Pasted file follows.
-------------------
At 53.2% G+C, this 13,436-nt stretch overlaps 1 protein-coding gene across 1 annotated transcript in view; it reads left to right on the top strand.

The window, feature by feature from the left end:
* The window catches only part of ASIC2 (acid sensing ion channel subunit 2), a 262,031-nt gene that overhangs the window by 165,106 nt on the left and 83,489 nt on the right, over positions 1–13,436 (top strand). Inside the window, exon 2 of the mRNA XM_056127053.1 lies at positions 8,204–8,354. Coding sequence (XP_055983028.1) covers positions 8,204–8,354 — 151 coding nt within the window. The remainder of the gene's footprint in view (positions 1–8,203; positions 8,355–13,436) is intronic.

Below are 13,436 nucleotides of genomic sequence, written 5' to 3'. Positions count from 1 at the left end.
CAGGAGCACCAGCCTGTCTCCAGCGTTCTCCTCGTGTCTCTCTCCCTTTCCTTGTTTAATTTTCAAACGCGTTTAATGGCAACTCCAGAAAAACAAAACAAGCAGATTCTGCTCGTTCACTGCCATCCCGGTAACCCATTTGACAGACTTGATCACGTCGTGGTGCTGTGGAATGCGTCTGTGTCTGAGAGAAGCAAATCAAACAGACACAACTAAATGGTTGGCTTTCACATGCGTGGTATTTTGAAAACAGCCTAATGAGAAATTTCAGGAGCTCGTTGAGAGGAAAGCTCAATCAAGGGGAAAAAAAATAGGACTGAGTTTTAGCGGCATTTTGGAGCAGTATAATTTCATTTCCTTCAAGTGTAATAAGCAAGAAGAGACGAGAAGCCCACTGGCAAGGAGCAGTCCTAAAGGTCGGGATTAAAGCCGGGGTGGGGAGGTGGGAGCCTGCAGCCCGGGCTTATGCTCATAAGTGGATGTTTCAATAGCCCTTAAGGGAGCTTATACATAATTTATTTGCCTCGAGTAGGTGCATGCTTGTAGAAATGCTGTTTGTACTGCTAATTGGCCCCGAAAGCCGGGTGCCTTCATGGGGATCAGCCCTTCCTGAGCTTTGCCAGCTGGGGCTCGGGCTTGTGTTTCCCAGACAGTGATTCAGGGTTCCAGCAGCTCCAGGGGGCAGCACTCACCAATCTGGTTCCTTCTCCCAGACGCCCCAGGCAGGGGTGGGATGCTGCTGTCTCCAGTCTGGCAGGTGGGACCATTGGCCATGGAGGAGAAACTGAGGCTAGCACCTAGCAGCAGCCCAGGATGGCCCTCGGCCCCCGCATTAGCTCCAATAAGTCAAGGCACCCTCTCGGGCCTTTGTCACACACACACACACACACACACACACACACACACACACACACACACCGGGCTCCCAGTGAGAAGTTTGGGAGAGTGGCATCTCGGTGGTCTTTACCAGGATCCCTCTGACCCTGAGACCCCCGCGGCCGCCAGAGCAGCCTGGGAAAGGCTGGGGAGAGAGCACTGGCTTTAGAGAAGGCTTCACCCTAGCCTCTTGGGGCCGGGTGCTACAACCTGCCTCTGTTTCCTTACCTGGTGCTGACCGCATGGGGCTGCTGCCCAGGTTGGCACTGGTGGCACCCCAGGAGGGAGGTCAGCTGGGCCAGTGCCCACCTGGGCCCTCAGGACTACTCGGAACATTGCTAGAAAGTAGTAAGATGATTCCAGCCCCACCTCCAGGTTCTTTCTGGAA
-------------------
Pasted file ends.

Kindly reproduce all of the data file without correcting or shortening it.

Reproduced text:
At 53.2% G+C, this 13,436-nt stretch overlaps 1 protein-coding gene across 1 annotated transcript in view; it reads left to right on the top strand.

The window, feature by feature from the left end:
* The window catches only part of ASIC2 (acid sensing ion channel subunit 2), a 262,031-nt gene that overhangs the window by 165,106 nt on the left and 83,489 nt on the right, over positions 1–13,436 (top strand). Inside the window, exon 2 of the mRNA XM_056127053.1 lies at positions 8,204–8,354. Coding sequence (XP_055983028.1) covers positions 8,204–8,354 — 151 coding nt within the window. The remainder of the gene's footprint in view (positions 1–8,203; positions 8,355–13,436) is intronic.

Below are 13,436 nucleotides of genomic sequence, written 5' to 3'. Positions count from 1 at the left end.
CAGGAGCACCAGCCTGTCTCCAGCGTTCTCCTCGTGTCTCTCTCCCTTTCCTTGTTTAATTTTCAAACGCGTTTAATGGCAACTCCAGAAAAACAAAACAAGCAGATTCTGCTCGTTCACTGCCATCCCGGTAACCCATTTGACAGACTTGATCACGTCGTGGTGCTGTGGAATGCGTCTGTGTCTGAGAGAAGCAAATCAAACAGACACAACTAAATGGTTGGCTTTCACATGCGTGGTATTTTGAAAACAGCCTAATGAGAAATTTCAGGAGCTCGTTGAGAGGAAAGCTCAATCAAGGGGAAAAAAAATAGGACTGAGTTTTAGCGGCATTTTGGAGCAGTATAATTTCATTTCCTTCAAGTGTAATAAGCAAGAAGAGACGAGAAGCCCACTGGCAAGGAGCAGTCCTAAAGGTCGGGATTAAAGCCGGGGTGGGGAGGTGGGAGCCTGCAGCCCGGGCTTATGCTCATAAGTGGATGTTTCAATAGCCCTTAAGGGAGCTTATACATAATTTATTTGCCTCGAGTAGGTGCATGCTTGTAGAAATGCTGTTTGTACTGCTAATTGGCCCCGAAAGCCGGGTGCCTTCATGGGGATCAGCCCTTCCTGAGCTTTGCCAGCTGGGGCTCGGGCTTGTGTTTCCCAGACAGTGATTCAGGGTTCCAGCAGCTCCAGGGGGCAGCACTCACCAATCTGGTTCCTTCTCCCAGACGCCCCAGGCAGGGGTGGGATGCTGCTGTCTCCAGTCTGGCAGGTGGGACCATTGGCCATGGAGGAGAAACTGAGGCTAGCACCTAGCAGCAGCCCAGGATGGCCCTCGGCCCCCGCATTAGCTCCAATAAGTCAAGGCACCCTCTCGGGCCTTTGTCACACACACACACACACACACACACACACACACACACACACACACACCGGGCTCCCAGTGAGAAGTTTGGGAGAGTGGCATCTCGGTGGTCTTTACCAGGATCCCTCTGACCCTGAGACCCCCGCGGCCGCCAGAGCAGCCTGGGAAAGGCTGGGGAGAGAGCACTGGCTTTAGAGAAGGCTTCACCCTAGCCTCTTGGGGCCGGGTGCTACAACCTGCCTCTGTTTCCTTACCTGGTGCTGACCGCATGGGGCTGCTGCCCAGGTTGGCACTGGTGGCACCCCAGGAGGGAGGTCAGCTGGGCCAGTGCCCACCTGGGCCCTCAGGACTACTCGGAACATTGCTAGAAAGTAGTAAGATGATTCCAGCCCCACCTCCAGGTTCTTTCTGGAA